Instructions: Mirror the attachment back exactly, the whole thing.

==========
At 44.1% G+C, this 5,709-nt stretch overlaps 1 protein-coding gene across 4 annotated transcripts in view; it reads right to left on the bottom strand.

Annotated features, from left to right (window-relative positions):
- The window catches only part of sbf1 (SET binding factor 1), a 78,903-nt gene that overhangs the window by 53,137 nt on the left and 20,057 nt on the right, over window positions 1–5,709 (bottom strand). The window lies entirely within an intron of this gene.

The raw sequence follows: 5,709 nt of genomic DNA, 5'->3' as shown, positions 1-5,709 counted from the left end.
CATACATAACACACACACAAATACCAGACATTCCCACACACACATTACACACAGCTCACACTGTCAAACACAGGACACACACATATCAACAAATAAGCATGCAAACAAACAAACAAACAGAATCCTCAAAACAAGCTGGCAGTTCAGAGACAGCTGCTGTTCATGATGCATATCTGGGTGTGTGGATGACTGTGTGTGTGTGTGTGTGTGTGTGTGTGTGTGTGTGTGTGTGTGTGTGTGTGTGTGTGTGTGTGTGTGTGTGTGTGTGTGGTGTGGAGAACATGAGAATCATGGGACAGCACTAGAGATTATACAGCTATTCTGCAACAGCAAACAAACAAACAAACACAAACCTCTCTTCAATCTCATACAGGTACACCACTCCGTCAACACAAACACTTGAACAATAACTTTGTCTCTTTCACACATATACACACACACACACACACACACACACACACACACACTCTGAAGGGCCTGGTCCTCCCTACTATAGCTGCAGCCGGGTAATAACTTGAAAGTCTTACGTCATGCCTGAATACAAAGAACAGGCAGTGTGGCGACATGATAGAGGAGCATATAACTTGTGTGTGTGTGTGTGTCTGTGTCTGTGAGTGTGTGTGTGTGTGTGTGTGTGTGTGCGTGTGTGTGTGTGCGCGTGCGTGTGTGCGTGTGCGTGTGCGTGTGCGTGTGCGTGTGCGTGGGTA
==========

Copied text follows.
At 44.1% G+C, this 5,709-nt stretch overlaps 1 protein-coding gene across 4 annotated transcripts in view; it reads right to left on the bottom strand.

Annotated features, from left to right (window-relative positions):
- The window catches only part of sbf1 (SET binding factor 1), a 78,903-nt gene that overhangs the window by 53,137 nt on the left and 20,057 nt on the right, over window positions 1–5,709 (bottom strand). The window lies entirely within an intron of this gene.

The raw sequence follows: 5,709 nt of genomic DNA, 5'->3' as shown, positions 1-5,709 counted from the left end.
CATACATAACACACACACAAATACCAGACATTCCCACACACACATTACACACAGCTCACACTGTCAAACACAGGACACACACATATCAACAAATAAGCATGCAAACAAACAAACAAACAGAATCCTCAAAACAAGCTGGCAGTTCAGAGACAGCTGCTGTTCATGATGCATATCTGGGTGTGTGGATGACTGTGTGTGTGTGTGTGTGTGTGTGTGTGTGTGTGTGTGTGTGTGTGTGTGTGTGTGTGTGTGTGTGTGTGTGTGTGTGTGGTGTGGAGAACATGAGAATCATGGGACAGCACTAGAGATTATACAGCTATTCTGCAACAGCAAACAAACAAACAAACACAAACCTCTCTTCAATCTCATACAGGTACACCACTCCGTCAACACAAACACTTGAACAATAACTTTGTCTCTTTCACACATATACACACACACACACACACACACACACACACACACACTCTGAAGGGCCTGGTCCTCCCTACTATAGCTGCAGCCGGGTAATAACTTGAAAGTCTTACGTCATGCCTGAATACAAAGAACAGGCAGTGTGGCGACATGATAGAGGAGCATATAACTTGTGTGTGTGTGTGTGTCTGTGTCTGTGAGTGTGTGTGTGTGTGTGTGTGTGTGTGCGTGTGTGTGTGTGCGCGTGCGTGTGTGCGTGTGCGTGTGCGTGTGCGTGTGCGTGTGCGTGGGTA